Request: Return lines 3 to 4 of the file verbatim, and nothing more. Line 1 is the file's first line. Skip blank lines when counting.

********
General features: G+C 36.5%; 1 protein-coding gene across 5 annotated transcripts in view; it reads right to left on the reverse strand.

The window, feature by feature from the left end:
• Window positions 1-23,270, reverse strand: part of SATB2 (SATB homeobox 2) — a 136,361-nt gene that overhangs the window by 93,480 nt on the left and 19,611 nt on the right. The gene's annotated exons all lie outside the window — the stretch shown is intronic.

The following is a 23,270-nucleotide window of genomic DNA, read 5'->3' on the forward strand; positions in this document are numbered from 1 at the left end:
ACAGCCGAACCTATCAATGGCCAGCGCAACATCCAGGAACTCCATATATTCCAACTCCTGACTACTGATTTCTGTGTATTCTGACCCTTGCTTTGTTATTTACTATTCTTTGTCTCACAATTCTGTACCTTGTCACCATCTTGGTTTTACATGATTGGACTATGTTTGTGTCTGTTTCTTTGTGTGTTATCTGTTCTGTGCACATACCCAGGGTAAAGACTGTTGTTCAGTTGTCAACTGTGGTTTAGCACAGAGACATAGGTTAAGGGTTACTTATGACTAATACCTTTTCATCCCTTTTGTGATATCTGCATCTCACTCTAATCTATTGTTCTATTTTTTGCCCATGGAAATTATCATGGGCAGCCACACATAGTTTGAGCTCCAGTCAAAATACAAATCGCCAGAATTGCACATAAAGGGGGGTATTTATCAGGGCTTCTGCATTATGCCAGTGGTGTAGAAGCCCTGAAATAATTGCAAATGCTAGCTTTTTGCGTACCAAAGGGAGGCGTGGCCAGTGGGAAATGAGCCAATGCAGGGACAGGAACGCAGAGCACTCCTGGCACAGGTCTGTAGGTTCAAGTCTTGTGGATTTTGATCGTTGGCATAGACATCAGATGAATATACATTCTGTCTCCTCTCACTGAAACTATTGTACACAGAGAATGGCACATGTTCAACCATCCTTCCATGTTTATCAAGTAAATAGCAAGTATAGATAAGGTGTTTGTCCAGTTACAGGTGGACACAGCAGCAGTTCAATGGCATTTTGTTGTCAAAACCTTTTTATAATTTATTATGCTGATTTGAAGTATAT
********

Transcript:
• Window positions 1-23,270, reverse strand: part of SATB2 (SATB homeobox 2) — a 136,361-nt gene that overhangs the window by 93,480 nt on the left and 19,611 nt on the right. The gene's annotated exons all lie outside the window — the stretch shown is intronic.

The following is a 23,270-nucleotide window of genomic DNA, read 5'->3' on the forward strand; positions in this document are numbered from 1 at the left end: